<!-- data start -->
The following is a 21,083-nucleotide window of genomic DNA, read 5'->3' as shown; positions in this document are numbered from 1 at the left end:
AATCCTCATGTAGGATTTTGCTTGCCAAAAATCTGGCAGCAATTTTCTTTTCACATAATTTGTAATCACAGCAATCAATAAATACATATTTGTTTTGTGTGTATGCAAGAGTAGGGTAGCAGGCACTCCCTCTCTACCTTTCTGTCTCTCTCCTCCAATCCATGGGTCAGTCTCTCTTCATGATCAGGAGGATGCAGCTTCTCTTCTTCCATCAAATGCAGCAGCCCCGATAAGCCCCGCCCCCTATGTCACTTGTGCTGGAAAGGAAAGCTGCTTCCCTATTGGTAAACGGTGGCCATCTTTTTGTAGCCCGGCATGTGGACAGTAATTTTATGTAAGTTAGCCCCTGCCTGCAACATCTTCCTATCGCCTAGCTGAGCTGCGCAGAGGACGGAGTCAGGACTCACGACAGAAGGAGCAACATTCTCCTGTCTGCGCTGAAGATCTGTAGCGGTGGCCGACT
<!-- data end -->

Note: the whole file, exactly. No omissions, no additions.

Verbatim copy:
The following is a 21,083-nucleotide window of genomic DNA, read 5'->3' as shown; positions in this document are numbered from 1 at the left end:
AATCCTCATGTAGGATTTTGCTTGCCAAAAATCTGGCAGCAATTTTCTTTTCACATAATTTGTAATCACAGCAATCAATAAATACATATTTGTTTTGTGTGTATGCAAGAGTAGGGTAGCAGGCACTCCCTCTCTACCTTTCTGTCTCTCTCCTCCAATCCATGGGTCAGTCTCTCTTCATGATCAGGAGGATGCAGCTTCTCTTCTTCCATCAAATGCAGCAGCCCCGATAAGCCCCGCCCCCTATGTCACTTGTGCTGGAAAGGAAAGCTGCTTCCCTATTGGTAAACGGTGGCCATCTTTTTGTAGCCCGGCATGTGGACAGTAATTTTATGTAAGTTAGCCCCTGCCTGCAACATCTTCCTATCGCCTAGCTGAGCTGCGCAGAGGACGGAGTCAGGACTCACGACAGAAGGAGCAACATTCTCCTGTCTGCGCTGAAGATCTGTAGCGGTGGCCGACT